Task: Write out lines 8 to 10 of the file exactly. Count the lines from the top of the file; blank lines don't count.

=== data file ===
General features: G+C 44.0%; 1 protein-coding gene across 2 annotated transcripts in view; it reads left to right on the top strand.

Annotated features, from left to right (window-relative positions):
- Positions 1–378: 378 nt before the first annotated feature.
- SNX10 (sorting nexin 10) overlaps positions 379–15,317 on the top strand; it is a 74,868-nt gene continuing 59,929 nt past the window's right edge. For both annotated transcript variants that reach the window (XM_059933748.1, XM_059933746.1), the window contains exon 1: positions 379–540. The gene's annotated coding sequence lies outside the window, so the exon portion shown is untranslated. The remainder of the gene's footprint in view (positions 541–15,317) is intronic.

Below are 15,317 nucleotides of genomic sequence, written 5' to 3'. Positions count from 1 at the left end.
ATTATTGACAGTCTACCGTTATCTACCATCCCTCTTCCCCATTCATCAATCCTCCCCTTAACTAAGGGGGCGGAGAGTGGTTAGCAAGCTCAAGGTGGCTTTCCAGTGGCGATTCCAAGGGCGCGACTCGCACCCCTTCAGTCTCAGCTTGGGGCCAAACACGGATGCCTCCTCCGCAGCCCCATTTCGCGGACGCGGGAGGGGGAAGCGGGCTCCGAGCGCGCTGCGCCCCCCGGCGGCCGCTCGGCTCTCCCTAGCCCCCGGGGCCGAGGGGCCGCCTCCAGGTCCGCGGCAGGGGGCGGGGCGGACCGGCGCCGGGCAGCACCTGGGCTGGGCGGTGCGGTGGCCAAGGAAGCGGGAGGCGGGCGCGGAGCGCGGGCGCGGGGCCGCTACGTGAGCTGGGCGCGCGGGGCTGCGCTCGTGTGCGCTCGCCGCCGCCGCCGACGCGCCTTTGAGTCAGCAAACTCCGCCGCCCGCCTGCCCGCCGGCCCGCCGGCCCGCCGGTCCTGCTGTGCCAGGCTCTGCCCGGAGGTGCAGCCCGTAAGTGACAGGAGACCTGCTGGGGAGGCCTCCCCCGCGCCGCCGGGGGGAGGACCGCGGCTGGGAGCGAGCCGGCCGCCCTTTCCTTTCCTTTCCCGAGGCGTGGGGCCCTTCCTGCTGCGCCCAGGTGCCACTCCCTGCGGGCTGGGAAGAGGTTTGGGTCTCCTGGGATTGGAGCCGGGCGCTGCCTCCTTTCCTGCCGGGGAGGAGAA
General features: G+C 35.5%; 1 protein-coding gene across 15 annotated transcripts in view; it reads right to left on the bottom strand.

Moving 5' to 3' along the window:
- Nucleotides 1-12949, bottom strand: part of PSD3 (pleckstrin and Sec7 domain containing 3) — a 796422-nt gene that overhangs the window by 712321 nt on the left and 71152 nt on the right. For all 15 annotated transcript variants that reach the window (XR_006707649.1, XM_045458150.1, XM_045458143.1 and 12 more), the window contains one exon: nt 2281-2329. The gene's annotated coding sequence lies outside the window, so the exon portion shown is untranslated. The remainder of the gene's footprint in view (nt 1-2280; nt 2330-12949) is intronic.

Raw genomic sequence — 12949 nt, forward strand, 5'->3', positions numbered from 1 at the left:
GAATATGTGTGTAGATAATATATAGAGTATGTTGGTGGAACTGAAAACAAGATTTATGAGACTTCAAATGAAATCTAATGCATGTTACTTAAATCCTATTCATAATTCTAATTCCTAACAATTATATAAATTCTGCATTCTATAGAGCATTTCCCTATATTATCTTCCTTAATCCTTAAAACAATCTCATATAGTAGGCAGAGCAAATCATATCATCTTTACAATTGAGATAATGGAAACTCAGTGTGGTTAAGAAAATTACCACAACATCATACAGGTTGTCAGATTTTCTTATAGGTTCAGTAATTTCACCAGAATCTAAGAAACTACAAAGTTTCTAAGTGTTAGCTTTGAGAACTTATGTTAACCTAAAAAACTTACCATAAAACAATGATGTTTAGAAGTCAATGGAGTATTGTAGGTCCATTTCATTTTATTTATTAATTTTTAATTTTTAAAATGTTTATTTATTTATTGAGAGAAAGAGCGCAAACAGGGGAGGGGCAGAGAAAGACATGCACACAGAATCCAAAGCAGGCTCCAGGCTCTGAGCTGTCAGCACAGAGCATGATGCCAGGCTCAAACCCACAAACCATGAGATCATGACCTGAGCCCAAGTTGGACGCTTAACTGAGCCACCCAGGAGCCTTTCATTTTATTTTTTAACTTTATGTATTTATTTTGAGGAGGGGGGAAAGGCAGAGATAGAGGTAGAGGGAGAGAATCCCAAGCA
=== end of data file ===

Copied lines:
Moving 5' to 3' along the window:
- Nucleotides 1-12949, bottom strand: part of PSD3 (pleckstrin and Sec7 domain containing 3) — a 796422-nt gene that overhangs the window by 712321 nt on the left and 71152 nt on the right. For all 15 annotated transcript variants that reach the window (XR_006707649.1, XM_045458150.1, XM_045458143.1 and 12 more), the window contains one exon: nt 2281-2329. The gene's annotated coding sequence lies outside the window, so the exon portion shown is untranslated. The remainder of the gene's footprint in view (nt 1-2280; nt 2330-12949) is intronic.

Raw genomic sequence — 12949 nt, forward strand, 5'->3', positions numbered from 1 at the left: